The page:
After a good start to the haymaking season, Kansas growers are seeing a return to the hot and dry conditions that characterized much of 2011, reports Steve Hessman, reporter with USDA-Kansas Department of Agriculture Market News in Dodge City.
The weather forecast from early last week called for daytime high temperatures throughout the state to approach or exceed 100° for at least a week – with little or no chance of significant rainfall.
“It’s not the kind of weather that’s good for alfalfa,” says Hessman. “It’s starting to look a lot like last year, maybe a little better but not a lot.”
Plenty of moisture and an early warmup this spring had raised the hopes of growers in most of the state. “With just a few exceptions, we had pretty good first and second cuttings. Because of the early start, some irrigated growers were thinking this might be a year when they could get six cuttings (five are normal). But with the kind of weather we’ve been getting recently, that doesn’t look likely now. Moisture will be the limiting factor. They just don’t have enough water to go that long of a season.”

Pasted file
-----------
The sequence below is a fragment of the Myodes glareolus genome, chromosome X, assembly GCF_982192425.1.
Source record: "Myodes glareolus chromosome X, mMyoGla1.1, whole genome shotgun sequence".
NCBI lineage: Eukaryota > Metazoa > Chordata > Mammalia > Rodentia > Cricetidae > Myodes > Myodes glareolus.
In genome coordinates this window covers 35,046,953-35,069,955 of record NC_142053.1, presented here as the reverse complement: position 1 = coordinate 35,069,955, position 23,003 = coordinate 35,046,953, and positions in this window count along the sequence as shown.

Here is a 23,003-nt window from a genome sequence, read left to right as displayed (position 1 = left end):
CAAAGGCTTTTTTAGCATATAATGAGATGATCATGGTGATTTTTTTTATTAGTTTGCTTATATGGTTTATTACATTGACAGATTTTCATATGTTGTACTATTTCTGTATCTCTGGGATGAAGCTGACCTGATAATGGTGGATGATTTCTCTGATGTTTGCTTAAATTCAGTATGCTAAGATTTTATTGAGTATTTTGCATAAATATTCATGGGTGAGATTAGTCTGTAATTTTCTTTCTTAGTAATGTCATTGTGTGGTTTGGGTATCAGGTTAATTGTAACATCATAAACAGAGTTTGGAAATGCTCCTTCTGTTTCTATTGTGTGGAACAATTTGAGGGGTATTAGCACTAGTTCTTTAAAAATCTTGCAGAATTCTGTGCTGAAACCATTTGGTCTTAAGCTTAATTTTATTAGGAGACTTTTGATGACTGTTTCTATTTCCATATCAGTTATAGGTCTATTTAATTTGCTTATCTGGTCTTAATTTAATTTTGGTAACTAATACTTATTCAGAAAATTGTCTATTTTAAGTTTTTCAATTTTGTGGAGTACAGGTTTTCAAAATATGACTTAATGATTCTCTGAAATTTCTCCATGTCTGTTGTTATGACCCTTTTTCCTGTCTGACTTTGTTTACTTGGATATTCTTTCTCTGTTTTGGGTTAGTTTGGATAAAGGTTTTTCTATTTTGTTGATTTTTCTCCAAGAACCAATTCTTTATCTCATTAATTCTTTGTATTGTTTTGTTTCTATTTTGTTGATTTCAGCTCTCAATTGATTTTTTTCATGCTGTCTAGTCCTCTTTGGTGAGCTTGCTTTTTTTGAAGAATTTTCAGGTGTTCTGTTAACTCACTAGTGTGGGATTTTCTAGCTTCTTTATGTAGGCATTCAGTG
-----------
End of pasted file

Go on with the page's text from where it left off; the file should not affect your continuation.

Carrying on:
Third cutting was just getting under way in some parts of the state last week. “Irrigated growers who got their first crop off early will probably get an okay third crop. For those who didn’t, there’s not going to be much for yields.”
With pastures drying up, many cow-calf producers have started to supplement their grass by feeding hay. That’s putting upward pressure on prices. Good grass hay, packaged in small squares, is selling for $120-130/ton. Large squares are bringing $110-130.
Grinding-quality alfalfa headed for beef feedlots in southwestern Kansas was fetching $150-185 at the start of the growing season. “Today, it will take $200/ton to get any hay bought, and there’s very little out there for sale.”
Dairy-quality alfalfa is selling for $190-230/ton in the stack, with most being sold in the $200-220 range. “There’s not much trade,” says Hessman. “Buyers aren’t willing to go any higher on price at this point. The milk price is low, and they just can’t pay that big money for feed. And sellers won’t take less. Things are at a standoff.”
Hessman can be contacted at 620-227-8881 or firstname.lastname@example.org.